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Spring 2018 in Golden Prague Aviation Safety courses from SCSI

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Aircraft Accident Investigation

7-18 May 2018

Prague, Czech Republic

In this course you will become familiar with the regulatory requirements for investigation and reporting, not only those requirements applicable to the United States, but also those of ICAO Annex 13 upon which almost all modern individual reporting and investigation requirements are based regardless of nation.

Once you understand the reporting requirements you will learn about how to comply with the operator’s responsibilities to preserve evidence and support the investigation. You will learn how to set up an interim response team that will collect and preserve evidence. You will learn what evidence to preserve and how to preserve it. You will also learn about the hazards at an accident site and how to protect yourself.

This course covers all aspects of investigation from applicable rules and regulations through investigation technology, analysis and reports.

You will develop an understanding of the entire investigation process and be well prepared to participate in future investigations.

For more information, please visit the course information page at www.scsi-inc.com.

Human Factors in Accident Investigation

21-25 May 2018

Prague, Czech Republic

Human error is implicated in most, if not all, aviation accidents. Accident investigators, therefore, need information, tools, and procedures to discover the role human error has played in an accident/incident being investigated. This course teaches the required material for investigators (a) to identify the human error issues involved in an accident wherever they occurred (e.g., in the cockpit, ATC, management, maintenance, etc.), and (b) to know when and how to call on the required Human Factors experts for further analysis.

The course focuses on what the investigator needs to know about the individual human and the various factors which tend to make humans make mistakes including the ability to process information, deal with a physiologically challenging environment, and perform within a potentially sub-optimal workplace. Training and negative transfer, as well as procedures, will be presented as additional factors leading to human error.

This course provides the accident investigator with a solid foundation for the recognition of ‘Human Error’ issues and a process to discover them. It can be taken individually or as part of a series of courses in the SCSI Aircraft Accident Investigation Certificate Program.

Practical examples and case studies will enhance your theoretical knowledge.

Who should attend

·  Individuals who need to understand the human error issues in aviation accidents and how human error and human limitations can cause accidents.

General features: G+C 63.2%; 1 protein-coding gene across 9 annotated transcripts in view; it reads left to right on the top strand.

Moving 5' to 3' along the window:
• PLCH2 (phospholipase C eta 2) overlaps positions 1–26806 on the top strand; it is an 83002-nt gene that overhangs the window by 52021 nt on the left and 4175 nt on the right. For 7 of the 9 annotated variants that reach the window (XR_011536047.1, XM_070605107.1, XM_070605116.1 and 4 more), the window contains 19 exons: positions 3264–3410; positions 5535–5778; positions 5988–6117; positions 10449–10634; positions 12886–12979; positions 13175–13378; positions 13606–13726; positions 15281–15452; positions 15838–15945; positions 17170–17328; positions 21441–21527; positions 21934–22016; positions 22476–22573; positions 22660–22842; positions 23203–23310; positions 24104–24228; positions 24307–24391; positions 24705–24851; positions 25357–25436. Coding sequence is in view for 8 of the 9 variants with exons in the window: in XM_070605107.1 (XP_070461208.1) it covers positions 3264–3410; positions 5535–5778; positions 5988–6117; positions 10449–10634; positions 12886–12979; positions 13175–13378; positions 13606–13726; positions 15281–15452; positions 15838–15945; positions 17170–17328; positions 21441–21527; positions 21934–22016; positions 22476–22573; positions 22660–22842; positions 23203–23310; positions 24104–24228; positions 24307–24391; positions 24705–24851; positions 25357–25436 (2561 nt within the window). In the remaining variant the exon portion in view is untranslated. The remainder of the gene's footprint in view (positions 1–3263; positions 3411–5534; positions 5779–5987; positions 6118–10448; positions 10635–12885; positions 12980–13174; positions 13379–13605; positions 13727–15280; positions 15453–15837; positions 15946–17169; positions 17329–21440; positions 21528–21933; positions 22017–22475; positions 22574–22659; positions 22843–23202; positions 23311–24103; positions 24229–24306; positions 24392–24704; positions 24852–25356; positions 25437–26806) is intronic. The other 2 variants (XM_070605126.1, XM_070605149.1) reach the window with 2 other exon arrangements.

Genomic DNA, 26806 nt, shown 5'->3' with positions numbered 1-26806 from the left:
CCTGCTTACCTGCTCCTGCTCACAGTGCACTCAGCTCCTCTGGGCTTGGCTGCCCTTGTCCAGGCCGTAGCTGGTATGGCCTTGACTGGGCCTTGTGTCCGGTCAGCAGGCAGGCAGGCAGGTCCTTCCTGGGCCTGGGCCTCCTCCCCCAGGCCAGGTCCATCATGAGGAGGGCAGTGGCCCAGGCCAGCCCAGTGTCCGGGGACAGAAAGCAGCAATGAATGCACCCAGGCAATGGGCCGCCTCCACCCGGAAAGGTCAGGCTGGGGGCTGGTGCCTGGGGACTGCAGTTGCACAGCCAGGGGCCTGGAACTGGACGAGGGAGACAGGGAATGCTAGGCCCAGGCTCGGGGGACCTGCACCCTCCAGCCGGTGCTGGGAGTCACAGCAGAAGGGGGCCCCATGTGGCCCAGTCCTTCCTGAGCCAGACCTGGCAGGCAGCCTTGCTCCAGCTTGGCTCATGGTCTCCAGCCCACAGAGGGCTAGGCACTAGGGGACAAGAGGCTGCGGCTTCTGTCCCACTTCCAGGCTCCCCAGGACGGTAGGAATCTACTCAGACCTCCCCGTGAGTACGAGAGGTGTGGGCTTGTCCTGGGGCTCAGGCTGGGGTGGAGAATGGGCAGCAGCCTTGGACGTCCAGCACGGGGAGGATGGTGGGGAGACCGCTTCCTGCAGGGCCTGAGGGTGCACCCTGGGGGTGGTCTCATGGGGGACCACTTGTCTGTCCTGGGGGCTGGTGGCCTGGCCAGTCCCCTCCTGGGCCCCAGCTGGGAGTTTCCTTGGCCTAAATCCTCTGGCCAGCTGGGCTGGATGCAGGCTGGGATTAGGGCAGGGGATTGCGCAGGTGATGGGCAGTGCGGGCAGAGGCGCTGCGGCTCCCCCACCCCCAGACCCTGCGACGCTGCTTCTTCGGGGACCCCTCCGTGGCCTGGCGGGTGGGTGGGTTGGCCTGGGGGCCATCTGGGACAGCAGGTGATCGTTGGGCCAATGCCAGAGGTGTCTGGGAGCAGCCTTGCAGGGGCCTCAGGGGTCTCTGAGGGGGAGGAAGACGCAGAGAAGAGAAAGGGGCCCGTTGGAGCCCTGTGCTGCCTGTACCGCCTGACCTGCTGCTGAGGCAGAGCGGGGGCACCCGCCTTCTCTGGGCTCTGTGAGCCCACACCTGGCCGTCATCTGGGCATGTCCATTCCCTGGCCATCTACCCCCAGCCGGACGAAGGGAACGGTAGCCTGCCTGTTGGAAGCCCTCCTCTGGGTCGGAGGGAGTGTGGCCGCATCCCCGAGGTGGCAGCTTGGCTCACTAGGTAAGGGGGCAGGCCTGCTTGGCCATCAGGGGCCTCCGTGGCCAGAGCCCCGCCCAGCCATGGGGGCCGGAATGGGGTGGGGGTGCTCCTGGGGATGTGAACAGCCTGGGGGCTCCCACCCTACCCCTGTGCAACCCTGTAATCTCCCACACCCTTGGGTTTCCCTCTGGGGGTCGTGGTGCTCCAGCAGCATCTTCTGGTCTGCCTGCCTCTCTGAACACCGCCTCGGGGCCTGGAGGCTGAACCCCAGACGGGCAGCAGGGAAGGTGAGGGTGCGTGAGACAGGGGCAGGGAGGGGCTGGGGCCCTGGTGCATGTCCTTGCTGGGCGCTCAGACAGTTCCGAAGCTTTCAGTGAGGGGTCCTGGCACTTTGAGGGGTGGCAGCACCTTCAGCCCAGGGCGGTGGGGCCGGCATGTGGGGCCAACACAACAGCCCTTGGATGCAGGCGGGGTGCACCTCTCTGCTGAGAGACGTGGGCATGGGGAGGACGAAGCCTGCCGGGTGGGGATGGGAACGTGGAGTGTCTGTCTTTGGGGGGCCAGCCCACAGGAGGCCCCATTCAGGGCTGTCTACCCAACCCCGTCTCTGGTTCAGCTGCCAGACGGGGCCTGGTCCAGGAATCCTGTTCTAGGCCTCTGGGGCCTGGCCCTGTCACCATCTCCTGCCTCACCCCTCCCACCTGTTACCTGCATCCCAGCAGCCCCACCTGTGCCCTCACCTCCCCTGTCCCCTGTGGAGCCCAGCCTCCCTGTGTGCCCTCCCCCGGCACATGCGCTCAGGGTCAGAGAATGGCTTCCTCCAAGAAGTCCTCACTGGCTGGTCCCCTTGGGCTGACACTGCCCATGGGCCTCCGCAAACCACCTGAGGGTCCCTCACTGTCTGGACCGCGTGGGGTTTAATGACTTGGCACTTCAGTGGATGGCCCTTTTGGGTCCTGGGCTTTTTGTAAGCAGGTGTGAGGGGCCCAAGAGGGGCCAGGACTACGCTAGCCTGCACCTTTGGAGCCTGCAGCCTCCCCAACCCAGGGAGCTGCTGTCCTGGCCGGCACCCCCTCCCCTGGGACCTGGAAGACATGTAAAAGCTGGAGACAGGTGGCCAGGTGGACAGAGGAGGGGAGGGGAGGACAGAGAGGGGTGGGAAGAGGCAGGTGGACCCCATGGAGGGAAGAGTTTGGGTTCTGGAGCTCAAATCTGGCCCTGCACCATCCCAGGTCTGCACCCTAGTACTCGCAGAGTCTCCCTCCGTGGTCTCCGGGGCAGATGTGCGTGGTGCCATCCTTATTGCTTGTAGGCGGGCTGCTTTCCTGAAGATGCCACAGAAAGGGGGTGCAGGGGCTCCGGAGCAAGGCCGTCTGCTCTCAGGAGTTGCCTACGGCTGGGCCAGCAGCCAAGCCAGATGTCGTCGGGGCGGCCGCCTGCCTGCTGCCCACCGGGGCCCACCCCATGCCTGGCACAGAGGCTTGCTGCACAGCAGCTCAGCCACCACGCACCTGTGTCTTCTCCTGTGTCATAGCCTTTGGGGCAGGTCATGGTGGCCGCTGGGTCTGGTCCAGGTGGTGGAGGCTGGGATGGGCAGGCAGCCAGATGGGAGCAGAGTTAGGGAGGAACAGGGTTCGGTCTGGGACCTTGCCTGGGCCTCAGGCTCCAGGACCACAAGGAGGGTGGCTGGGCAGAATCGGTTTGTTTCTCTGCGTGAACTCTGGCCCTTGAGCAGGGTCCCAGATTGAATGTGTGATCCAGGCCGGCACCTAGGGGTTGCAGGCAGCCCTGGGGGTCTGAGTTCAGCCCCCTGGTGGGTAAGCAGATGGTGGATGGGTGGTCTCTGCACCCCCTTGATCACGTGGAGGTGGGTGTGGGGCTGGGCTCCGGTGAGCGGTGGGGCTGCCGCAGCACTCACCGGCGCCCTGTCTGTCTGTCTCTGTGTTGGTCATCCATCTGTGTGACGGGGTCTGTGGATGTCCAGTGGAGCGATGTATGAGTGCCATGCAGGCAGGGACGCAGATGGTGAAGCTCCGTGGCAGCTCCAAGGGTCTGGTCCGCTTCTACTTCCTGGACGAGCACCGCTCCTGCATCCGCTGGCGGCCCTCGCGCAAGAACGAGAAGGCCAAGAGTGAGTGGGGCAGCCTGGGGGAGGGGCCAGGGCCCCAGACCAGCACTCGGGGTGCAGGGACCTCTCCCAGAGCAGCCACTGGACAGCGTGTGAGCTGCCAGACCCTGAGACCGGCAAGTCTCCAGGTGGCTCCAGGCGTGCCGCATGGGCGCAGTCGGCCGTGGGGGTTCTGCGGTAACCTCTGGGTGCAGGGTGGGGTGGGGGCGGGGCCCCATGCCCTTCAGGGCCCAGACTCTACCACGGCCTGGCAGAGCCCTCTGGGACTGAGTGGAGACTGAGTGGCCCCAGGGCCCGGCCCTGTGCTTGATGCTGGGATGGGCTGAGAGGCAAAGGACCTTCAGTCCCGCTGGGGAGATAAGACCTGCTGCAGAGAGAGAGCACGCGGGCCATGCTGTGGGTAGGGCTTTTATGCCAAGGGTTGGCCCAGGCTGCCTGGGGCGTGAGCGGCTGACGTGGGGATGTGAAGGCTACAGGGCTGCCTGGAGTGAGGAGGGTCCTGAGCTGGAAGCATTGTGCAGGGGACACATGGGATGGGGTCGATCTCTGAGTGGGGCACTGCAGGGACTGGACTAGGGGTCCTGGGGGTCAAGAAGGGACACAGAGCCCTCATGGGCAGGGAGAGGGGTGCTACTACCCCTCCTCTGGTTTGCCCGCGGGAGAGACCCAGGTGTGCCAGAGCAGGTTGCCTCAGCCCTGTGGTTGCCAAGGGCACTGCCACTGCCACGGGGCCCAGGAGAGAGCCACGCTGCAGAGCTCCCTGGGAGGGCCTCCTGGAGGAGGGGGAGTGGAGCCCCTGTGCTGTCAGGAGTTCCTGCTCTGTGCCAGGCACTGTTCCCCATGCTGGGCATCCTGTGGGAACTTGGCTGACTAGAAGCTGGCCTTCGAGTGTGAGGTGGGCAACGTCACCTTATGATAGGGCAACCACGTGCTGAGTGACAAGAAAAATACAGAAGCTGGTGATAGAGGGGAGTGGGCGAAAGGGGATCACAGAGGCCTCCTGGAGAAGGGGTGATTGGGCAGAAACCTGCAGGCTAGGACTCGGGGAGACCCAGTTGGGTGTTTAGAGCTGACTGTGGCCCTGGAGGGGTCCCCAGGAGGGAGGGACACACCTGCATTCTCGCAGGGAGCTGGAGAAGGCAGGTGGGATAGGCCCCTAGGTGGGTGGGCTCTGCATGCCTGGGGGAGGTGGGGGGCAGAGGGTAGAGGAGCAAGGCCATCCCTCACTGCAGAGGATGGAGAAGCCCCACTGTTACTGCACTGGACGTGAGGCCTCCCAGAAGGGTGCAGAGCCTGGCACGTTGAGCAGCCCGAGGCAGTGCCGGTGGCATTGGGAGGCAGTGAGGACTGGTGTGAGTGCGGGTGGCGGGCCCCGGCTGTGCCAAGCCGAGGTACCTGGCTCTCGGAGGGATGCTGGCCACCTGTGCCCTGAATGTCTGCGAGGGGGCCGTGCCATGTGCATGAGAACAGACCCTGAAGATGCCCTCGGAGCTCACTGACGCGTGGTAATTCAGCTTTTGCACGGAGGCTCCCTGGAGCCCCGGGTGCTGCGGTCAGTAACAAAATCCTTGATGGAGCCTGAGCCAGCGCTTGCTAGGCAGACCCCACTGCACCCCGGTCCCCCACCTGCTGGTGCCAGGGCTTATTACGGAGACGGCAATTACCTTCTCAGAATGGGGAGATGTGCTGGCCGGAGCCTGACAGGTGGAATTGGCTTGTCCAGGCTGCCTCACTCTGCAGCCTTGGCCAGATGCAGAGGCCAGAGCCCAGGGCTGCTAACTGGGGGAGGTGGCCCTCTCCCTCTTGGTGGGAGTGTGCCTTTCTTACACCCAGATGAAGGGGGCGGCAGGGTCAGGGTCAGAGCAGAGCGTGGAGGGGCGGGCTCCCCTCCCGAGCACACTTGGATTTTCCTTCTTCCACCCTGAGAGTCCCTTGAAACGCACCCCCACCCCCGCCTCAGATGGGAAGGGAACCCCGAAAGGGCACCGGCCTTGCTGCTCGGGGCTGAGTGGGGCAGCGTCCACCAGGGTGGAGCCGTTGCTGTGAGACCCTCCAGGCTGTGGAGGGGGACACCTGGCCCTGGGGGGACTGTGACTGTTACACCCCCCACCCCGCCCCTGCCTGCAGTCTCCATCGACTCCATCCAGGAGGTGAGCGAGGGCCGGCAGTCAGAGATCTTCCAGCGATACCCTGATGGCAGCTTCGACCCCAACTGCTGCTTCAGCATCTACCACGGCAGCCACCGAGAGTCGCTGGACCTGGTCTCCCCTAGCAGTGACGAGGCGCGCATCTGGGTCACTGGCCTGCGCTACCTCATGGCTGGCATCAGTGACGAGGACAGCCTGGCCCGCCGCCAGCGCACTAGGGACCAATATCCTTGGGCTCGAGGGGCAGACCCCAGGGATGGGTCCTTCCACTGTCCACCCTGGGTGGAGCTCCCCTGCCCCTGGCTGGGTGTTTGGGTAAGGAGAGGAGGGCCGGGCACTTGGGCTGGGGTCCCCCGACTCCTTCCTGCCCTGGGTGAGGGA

·  Accident Investigators or those who participate in accident investigation.

For more information, please visit the course information page at www.scsi-inc.com.

Advanced Aircraft Accident Investigation

28 May-1 June 2018

Prague, Czech Republic

This course is an advanced investigation course in the field of aircraft accident investigation that is designed for a wide range of government, industry, and professional aviation safety investigators and managers. It is especially designed for those who will be investigators in charge (IICs) or who will have to manage or participate in accident investigations in a variety of settings and situations ranging from small local accidents to large international investigations. The principles covered in the course are applicable to both civil and military investigation management.

The course will discuss most topics from the basic Aircraft Accident Investigation course, but at a level that prepares investigators for greater roles and responsibilities in investigation leadership and management, such as those required in a major investigation.

For more information, please visit the course information page at www.scsi-inc.com.

Unmanned Aircraft Systems

4-8 June 2018

Prague, Czech Republic

Developed by SCSI staff, this course looks at the fundamental principles of the human role in unmanned operations by reviewing current systems and looking at best practices as well as some of the shortfalls of current practices. We look at human error and the role it has played in aviation, before moving on to consider the implications for designers and operators be they piloting or maintaining the unmanned system. We also cover UAS accident investigation techniques including the role of telemetry in the reconstruction of accidents and the potential pitfalls.

·  Individuals who need to understand the principles of unmanned aviation and the potential for human error.

·  Unmanned aircraft crews: pilots, sensor operators and maintainers.

·  Unmanned aircraft systems designers.

·  Accident Investigators or those who participate in accident investigation.

For more information, please visit the course information page at www.scsi-inc.com.

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